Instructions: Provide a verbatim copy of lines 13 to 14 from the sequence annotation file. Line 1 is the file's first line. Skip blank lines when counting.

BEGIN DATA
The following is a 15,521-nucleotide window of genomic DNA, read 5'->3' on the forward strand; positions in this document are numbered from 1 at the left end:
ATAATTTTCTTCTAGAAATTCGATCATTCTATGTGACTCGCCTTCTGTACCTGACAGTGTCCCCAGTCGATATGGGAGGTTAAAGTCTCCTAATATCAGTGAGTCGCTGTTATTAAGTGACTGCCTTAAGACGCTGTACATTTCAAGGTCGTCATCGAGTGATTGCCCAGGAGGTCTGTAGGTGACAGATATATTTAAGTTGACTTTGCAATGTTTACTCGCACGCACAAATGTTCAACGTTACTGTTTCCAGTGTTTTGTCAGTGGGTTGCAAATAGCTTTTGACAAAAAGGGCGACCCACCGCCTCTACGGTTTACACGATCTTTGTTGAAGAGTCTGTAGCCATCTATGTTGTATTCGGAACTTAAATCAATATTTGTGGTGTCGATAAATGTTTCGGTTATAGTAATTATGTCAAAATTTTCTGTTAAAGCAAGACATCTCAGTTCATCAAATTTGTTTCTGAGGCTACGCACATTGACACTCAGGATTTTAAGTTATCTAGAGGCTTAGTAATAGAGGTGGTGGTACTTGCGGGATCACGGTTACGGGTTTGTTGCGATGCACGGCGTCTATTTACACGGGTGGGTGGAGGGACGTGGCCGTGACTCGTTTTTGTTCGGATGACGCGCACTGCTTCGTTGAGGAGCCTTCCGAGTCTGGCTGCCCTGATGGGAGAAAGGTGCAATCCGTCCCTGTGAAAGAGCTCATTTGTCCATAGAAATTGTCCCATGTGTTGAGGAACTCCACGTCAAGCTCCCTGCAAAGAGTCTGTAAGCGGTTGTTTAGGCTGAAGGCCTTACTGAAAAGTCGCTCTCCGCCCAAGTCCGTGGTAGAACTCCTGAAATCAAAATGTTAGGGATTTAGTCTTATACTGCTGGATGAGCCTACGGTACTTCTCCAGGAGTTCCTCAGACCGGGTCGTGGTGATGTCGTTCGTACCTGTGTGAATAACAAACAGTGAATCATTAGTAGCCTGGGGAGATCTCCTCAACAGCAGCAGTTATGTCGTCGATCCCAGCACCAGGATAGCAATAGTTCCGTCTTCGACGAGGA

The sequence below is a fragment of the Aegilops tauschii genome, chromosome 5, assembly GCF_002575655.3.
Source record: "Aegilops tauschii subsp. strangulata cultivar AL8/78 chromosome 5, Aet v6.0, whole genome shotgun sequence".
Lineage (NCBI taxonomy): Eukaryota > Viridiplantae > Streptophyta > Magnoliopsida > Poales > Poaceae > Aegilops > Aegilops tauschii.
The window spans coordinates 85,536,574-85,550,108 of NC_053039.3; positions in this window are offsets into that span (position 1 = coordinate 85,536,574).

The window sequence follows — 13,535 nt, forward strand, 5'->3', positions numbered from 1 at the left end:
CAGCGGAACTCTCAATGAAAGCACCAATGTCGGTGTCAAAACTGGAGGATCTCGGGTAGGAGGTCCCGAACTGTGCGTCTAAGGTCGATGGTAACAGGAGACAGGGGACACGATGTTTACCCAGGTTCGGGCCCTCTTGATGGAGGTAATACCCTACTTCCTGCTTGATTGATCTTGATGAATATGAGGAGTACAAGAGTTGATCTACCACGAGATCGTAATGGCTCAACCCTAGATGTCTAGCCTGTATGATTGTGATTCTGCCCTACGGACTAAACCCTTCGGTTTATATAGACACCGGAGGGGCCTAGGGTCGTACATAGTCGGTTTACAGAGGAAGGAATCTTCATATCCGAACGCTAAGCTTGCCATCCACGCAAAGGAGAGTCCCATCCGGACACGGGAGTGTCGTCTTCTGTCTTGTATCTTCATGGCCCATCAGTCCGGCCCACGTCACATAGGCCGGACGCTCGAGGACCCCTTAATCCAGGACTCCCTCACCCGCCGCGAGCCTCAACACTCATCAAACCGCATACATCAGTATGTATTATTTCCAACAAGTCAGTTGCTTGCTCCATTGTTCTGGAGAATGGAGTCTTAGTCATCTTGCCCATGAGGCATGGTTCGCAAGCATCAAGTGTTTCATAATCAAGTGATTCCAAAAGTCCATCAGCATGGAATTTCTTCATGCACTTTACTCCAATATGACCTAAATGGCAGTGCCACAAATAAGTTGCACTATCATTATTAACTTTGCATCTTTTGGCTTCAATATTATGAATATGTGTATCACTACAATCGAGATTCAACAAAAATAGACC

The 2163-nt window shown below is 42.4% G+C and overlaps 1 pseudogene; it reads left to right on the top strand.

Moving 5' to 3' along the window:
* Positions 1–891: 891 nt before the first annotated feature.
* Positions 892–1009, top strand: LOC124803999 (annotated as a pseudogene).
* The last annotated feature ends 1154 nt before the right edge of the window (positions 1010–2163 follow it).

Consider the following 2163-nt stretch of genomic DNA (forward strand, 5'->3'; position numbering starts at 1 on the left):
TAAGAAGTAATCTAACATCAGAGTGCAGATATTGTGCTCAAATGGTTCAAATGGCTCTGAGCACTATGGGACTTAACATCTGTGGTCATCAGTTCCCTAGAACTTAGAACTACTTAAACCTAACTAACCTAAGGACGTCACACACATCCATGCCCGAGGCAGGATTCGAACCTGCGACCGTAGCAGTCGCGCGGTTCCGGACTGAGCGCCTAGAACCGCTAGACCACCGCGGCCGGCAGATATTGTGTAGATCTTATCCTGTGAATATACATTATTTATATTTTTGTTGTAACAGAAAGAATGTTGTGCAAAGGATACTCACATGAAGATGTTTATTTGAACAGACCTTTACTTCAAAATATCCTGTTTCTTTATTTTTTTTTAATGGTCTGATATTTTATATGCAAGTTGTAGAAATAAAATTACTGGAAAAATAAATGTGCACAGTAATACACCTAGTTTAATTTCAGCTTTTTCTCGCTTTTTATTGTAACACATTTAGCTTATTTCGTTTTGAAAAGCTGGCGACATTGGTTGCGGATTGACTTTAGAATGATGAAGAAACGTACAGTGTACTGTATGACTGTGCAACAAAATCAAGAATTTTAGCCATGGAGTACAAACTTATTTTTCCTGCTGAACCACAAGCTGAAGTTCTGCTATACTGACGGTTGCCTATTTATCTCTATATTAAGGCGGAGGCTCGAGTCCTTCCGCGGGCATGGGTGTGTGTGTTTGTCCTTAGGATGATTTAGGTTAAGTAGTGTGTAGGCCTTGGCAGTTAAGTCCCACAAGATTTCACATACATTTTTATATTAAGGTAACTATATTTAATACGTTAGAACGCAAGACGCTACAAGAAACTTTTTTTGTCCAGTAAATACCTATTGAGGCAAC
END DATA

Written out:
* The last annotated feature ends 1154 nt before the right edge of the window (positions 1010–2163 follow it).

Consider the following 2163-nt stretch of genomic DNA (forward strand, 5'->3'; position numbering starts at 1 on the left):